Sylvia: That’s a hard question? I feel like if something’s good, that’s my favorite restaurant at that time. I had a wonderful experience. My husband and I went to this place called Willows and it’s on an island here in the Pacific Northwest. It was this 20 course dinner. And just the way that it was presented, it was so beautiful. Like everything was sourced from the island and was really fresh. I loved every bite of that.

Karthika: Okay. Now if you could cook, this is probably a weird question for somebody like you, but if you could cook one dish for the rest of your life, what would that be?

Sylvia: I can’t do it.

Karthika: Maybe I should reserve this question for people like me who hate to cook.

Sylvia: What would you cook?

Karthika: I think for me it’s changed. I would cook adai just because now it’s one of my new favorites, but f I didn’t have that experience, I would just make the best cup of masala chai, because for me it is in every fiber of my being, not just because I’m Indian, but because I have so many memories associated with it and so many good memories and just my whole childhood, that was the one constant. So for me, although it’s on a dish, I can drink cups and cups of it all day long, but yeah, I would like masala, chai would be.

Sylvia: I love that.

Karthika: Yeah. But food wise, it’s always a hit or miss for me. Okay. So this is sort of a fun question.  if you can invite some people that you admire the most to a dinner party at home, who would they be? And it doesn’t have to be famous. People, just people who mean something to you, or, you know, people who you look up to, however you want to kind of get your dinner party together. So who would they be and what would you cook for them?

Sylvia: You know, I honestly love just cooking for my friends, my close friends and my family. Maybe family that’s no longer here.  if I had to invite somebody like famous,  I don’t know. I don’t know. I don’t know. I can’t pick one person.

Karthika: Okay. So what would you make?

Sylvia: I would just cook something rustic and wholesome, not too fancy. One of my favorite things to make is eggplant, moussaka, which is the Greek dish and just the salad and bread and just kind of simple rustic comfort food.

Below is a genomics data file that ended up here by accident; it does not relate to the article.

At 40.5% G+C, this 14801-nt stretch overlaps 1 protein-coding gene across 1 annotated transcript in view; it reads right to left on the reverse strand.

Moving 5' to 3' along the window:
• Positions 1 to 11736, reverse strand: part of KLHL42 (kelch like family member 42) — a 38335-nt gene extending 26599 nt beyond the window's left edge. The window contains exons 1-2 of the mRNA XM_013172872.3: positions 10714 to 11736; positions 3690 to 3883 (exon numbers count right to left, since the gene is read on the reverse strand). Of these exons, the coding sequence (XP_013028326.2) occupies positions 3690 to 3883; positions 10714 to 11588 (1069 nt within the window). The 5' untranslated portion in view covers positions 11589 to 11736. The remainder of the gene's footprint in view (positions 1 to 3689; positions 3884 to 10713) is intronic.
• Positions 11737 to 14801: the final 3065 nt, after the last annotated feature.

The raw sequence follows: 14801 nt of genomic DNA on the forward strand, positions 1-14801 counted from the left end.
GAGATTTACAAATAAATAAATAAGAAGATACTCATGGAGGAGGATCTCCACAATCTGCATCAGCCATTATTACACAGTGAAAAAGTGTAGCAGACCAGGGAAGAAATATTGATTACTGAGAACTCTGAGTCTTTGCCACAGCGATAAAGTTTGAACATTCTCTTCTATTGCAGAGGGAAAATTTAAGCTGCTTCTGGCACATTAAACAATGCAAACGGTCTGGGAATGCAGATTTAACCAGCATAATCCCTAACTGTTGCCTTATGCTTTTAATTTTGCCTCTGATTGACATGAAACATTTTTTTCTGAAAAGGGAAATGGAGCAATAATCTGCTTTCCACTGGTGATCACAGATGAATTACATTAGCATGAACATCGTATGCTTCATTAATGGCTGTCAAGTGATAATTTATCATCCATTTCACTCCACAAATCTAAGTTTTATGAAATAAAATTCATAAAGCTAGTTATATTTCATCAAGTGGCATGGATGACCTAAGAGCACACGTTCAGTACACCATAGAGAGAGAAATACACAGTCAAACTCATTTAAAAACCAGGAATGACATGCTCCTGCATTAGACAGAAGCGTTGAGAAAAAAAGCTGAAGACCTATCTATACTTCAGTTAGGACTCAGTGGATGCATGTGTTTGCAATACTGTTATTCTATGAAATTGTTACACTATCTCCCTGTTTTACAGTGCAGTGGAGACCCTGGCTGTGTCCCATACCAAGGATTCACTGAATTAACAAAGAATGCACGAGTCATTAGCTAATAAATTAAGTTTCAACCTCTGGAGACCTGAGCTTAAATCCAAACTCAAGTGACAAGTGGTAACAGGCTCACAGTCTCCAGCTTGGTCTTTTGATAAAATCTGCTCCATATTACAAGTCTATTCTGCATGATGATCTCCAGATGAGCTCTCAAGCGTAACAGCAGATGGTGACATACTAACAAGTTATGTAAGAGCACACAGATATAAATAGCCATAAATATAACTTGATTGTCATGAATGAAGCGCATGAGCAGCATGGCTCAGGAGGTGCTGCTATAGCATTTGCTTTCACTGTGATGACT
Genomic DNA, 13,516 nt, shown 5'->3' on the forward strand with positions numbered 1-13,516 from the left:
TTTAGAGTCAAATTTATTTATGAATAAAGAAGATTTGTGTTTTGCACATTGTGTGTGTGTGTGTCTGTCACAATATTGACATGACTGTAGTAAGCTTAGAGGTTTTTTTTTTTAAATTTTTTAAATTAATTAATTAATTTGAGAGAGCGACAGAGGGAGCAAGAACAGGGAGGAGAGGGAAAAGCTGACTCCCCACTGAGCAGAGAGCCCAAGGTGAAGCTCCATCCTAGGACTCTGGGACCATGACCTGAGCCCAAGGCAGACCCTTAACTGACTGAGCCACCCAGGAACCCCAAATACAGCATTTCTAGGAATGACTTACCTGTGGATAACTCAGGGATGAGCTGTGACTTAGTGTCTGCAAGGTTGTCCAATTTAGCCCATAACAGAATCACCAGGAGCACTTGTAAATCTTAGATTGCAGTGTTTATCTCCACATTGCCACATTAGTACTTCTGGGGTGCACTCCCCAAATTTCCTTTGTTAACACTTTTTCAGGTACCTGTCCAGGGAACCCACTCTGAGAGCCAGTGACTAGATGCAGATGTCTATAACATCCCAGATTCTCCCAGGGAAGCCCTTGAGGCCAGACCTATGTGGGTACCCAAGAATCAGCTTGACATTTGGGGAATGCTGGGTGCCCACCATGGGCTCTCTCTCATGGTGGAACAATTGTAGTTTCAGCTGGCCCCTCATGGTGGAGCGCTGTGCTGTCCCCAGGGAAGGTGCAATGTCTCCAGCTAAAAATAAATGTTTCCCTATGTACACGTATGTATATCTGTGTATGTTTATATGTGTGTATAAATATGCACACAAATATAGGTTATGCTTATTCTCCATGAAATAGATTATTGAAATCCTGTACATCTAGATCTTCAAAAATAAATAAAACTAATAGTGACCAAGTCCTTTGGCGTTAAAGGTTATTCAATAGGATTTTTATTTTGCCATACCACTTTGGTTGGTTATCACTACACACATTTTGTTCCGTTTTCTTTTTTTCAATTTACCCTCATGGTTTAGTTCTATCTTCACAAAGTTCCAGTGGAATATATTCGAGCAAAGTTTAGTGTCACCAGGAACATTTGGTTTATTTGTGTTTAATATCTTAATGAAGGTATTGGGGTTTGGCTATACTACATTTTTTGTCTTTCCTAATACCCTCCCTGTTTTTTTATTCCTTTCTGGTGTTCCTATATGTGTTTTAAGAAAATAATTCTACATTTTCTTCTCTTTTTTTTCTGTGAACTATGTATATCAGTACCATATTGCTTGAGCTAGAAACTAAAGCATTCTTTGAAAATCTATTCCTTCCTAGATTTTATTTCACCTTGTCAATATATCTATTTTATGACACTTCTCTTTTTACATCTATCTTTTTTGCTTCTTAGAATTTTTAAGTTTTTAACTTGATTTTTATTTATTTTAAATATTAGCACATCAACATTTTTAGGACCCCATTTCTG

Karthika: All right. So I’m coming over Sylvia. I want a whole lot of slew of dishes to try.

Sylvia: Oh, I would love to cook for you.

Karthika: So talk to me a little bit about Feasting at home your food blog. You said you started that when you were catering, but now it’s kind of your business and something you do full-time how do you see that sort of evolving or is it where you want it to be and you just want to keep going with it or are you going to kind of morph it into something else and if you’re willing to share with us?

Sylvia: Sure.  you know, I really love the place that it’s at right now. I have work, but it’s not too much work.  the blog allows me just at the pace that I’m going right now allows me to have a life. So I just work a few hours every morning. The really fun thing is my friend Tanya, who started the restaurant with me 20 years ago, she has come on board and she’s working with me, full-time now and she’s developing recipes and photographing. So we’re working together again, which is really fun and she’s kind of taken some of my workload off. People always ask, you know, am I going to do a cookbook or, you know, what’s next. And, and I think that would be next, but if I do that, then I’m just going to have to work really hard again. I’m trying to avoid that. I just, I’ve worked hard my whole life. I like this gentle kind of easy pace that I’ve got going right now. And I’m trying not to fill it up too much. I have no big plans, just kind of steady couple of recipes a week.  I put them out there and I love it.

Karthika: You know, so often we kind of get someplace and we are already looking at what’s next and I’m not saying that’s a bad thing. Having goals and having future a future vision is good. But sometimes just taking a step back and saying, I’m happy here. This is good. I can see myself doing this or being in this time and space for as long as I need to is not too many of us do this. So I love that. You said that this is where I am and I’m happy to be here and maybe I’ll get somewhere else later, but I’m in no rush.

Sylvia: I feel pretty lucky to be in this place. I know it won’t always be that way, but right now I’m just letting it soak in.

Karthika: Yup. Well, on that note, thank you so very much, Sylvia, this was amazing as always. It is an absolute pleasure to talk to you and in our case we are video recording to actually see you.

Sylvia: I really enjoyed being here Karthika.

Karthika: Yes, of course. Thank you for coming on the show.